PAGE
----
The number could quite possibly be much higher, considering symptoms do not present as glaringly in some people as they do in others, and due to the wide range of possible indications that can lead to misdiagnosis. While some have posited this increase is just an increase in people being tested for it, recent research suggests this is not the case.
A measly decade is not long enough for wide-scale genetic changes to take place, leaving the problem’s cause likely environmental. So what’s been going on in our environment?
Here are a few things to ponder:
Modified Grains, Modified Diets
In 2002, Monsanto provided its own safety evaluation to the U.S. Food and Drug Administration (FDA) that its genetically modified (GM) glyphosate-tolerant wheat is safe and as nutritious as conventional wheat. The FDA, in turn, accepted this conclusion, using the apparently logic that billion-dollar companies out to make big bucks on their own science experiments that claim their products are safe because they said so is somehow a perfectly legitimate way to determine true product safety. The United States and Columbia are the only two countries that allow Monsanto’s transgenic wheat.
Aside from that, it’s worth mentioning that in just the period between 1997 to 2002 (the years GM food was really beginning to crowd our grocery store shelves), food allergies began to skyrocket. The number of people hospitalized due to allergic food reactions rose 265 percent in that time. And food allergy figures continue to rise.
One doctor has also noted that the wheat we are eating today is actually a genetically modified creation of the ’60s/’70s, and it contains another protein called gliadin that he refers to as the “perfect chronic poison”. Why? It binds to the brain’s opiate receptors and stimulates our appetites, causing us to eat more of it.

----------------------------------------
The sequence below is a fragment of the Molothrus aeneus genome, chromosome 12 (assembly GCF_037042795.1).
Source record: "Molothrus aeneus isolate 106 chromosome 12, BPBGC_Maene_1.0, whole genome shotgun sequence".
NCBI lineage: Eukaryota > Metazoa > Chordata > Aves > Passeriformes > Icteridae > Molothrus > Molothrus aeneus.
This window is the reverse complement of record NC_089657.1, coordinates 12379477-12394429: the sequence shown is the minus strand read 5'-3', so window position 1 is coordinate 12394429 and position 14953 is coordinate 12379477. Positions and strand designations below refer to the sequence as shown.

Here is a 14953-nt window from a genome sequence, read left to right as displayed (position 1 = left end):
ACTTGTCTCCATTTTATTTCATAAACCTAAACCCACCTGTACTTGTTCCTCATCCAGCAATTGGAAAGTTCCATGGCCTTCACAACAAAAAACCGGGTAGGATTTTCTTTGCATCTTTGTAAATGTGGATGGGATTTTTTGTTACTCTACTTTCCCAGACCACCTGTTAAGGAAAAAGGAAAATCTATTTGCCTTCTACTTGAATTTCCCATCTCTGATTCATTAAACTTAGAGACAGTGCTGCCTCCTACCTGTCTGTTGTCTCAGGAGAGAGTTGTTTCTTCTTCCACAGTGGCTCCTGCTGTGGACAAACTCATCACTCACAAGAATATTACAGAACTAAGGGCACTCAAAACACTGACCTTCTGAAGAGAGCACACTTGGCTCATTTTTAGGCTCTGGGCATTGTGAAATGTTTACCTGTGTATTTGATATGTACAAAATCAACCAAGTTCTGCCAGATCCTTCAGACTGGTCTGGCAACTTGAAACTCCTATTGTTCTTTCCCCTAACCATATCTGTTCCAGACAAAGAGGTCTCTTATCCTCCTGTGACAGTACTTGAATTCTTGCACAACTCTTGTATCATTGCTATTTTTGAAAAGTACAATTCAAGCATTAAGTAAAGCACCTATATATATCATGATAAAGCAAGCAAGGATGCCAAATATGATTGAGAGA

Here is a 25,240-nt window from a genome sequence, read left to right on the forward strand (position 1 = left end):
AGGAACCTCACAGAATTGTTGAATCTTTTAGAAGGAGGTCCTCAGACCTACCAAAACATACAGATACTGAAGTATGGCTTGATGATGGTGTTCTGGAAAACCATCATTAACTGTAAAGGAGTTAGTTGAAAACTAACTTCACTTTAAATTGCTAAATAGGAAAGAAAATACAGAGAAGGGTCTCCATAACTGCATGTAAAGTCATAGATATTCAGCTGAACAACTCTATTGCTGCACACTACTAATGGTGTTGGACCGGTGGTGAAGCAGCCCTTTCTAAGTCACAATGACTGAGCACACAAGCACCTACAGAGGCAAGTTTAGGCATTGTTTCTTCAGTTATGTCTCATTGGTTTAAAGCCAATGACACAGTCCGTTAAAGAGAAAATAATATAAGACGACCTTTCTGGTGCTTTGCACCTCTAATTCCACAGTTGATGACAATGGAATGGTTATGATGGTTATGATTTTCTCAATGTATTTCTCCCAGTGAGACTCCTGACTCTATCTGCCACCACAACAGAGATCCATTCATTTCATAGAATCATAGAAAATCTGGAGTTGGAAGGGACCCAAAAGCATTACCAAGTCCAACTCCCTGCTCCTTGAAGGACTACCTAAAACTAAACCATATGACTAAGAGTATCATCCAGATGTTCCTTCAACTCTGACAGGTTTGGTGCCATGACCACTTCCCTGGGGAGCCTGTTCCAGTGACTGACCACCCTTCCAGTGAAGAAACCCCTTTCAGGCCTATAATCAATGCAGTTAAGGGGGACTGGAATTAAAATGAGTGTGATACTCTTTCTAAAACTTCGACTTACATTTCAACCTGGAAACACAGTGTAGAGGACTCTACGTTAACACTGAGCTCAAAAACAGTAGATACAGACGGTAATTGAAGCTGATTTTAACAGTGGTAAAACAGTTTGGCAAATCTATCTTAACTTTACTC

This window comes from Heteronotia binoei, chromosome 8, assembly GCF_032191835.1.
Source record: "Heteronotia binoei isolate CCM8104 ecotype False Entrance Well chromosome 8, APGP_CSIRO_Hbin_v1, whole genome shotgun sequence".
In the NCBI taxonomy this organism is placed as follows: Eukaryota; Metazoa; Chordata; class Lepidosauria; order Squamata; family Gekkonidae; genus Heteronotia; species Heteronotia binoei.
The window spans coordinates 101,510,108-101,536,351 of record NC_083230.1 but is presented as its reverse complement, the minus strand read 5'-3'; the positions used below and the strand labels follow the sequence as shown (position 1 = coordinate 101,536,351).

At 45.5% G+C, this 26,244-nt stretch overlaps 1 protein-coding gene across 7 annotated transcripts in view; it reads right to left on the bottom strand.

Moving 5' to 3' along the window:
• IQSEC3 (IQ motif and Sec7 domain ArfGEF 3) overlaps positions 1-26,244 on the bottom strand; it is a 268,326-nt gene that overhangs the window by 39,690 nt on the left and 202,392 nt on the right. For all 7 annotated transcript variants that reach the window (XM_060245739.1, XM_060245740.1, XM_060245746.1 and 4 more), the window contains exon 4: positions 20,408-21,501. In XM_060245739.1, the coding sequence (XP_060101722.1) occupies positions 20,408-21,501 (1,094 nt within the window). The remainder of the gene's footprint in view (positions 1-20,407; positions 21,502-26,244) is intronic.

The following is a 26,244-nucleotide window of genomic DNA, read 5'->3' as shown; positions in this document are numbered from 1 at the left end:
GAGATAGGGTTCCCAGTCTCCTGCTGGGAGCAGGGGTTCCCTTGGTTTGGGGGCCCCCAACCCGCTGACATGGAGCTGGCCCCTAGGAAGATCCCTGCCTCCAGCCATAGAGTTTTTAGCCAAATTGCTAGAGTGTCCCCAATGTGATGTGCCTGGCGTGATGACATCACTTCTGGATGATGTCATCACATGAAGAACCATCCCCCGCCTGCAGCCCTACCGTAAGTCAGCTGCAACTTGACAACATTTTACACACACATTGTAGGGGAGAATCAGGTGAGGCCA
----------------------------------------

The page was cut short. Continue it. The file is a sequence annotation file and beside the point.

See how those two proteins together could form a very dangerous combination?
Other studies have also suggested that our brain function and physical abilities peaked just prior to the agricultural revolution when the regular addition of grains to our diets first began. It seems this recent health fad of eating tons of whole grain is a relatively new idea that hasn’t always been commonplace in the human diet. Let’s not forget the addition of highly processed foods (many containing gluten) filled with additives and preservatives and manufactured derivatives like high-fructose corn syrup (that is mostly from genetically modified corn) over the last 50 years.
So, transgenic mutations or conventional, we are basically being sold wheat’s dire necessity in our diets in a big way. It’s the third largest crop in the U.S., and it is an industry worth over $10 billion annually. (No fodder for propaganda there, right?)
Now additional markets are cropping up across the country to cater to gluten-free, organic and other “specialty” health food requests (all at a higher cost). If we don’t opt to pay the price, what does that leave us? Potentially-disease causing grains and genetically altered science projects served up as the cheaper norm?
What in the past few decades has triggered new waves — no, tsunamis — of inflammation, food intolerance and chronic disease? It’s a question worth asking, and soon.
At what point do we point to the organization of society and ask who decided this for us? How many more people getting stick, staying sick and eventually dying will it take to start realizing that something isn’t right in our kitchens?
We need to stop racing for the cure, and start demanding the cause.